New York State has a long history of attempting to care for people with disabilities. As New York emerged from the colonial era, it needed to provide for the mental health needs of its citizens. In the early 1800s, the New York Hospital was the only option for state care of the “insane.” In 1824, the legislature enacted a law requiring counties to establish almshouses that would provide care for a “dependent population” that included “paupers, lunatics, and idiots.” The state erected asylums for the blind, the deaf, and the insane. People with intellectual disabilities were often mixed in with these populations—housed with the poor, in jails, or found themselves without any support or services. Science, medicine, government, and social thought converged as New York sought a “cure” for the “idiots and imbeciles” and established the second state-sponsored institution for people with intellectual, cognitive, and developmental disabilities in the United States.
As the perception and understanding of “disability” changed over time, different institutions arose to provide care and to mitigate the “burden” these individuals placed on society. As “progressive” treatment and training emerged, people with disabilities traveled the road from institutional care to community care. This map shows some of the institutions, their history and development, and the people who lived and worked within them.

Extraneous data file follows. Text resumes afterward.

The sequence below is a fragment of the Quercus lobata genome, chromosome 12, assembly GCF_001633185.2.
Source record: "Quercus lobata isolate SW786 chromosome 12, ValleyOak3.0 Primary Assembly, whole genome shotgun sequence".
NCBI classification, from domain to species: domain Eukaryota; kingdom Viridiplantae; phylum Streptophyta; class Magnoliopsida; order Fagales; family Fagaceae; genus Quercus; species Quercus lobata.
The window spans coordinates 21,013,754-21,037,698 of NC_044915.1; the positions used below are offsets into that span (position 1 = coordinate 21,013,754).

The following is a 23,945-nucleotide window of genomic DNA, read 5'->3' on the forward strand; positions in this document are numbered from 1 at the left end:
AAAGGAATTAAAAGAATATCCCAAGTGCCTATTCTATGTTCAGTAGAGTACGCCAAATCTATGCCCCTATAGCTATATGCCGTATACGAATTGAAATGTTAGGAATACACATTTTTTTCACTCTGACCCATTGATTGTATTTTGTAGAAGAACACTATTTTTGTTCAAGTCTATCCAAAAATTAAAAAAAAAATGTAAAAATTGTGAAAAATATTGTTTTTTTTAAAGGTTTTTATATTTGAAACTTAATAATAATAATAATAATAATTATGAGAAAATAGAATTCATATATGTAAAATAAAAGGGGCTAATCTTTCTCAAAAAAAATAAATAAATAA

Probably the first poorhouse in North America, and built on land given for the poor by the government of New Netherland to deacons of the Dutch Reformed Church, it pre-dates the one built in 1684 in the English colony of Boston. Under the Dutch system, the poor did not live in the building- they were boarded out with other needy village residents. It was a place for them to receive alms, food, clothing or goods, or to do assigned work.
Jacob Hendrickszen Varrevanger, surgeon to the Dutch West India Company, establishes tiny infirmary for the poor on Broad Street in the Dutch settlement of New Amsterdam (now New York City.) It still existed as a poorhouse and hospital in 1680 under English rule.
The New York City Charter of 1731 provided for the construction of a municipal hospital at the cite of today's City "Hall. Paid for by taxes, New York's first publicly supported institution for dependent people was opened in 1736 and housed the poor who refused to work, the poor who were unable to work and the poor who were willing but unable to find work. It had a single room containing six beds. The construction cost New York City residents 80 pounds and 50 gallons of rum.
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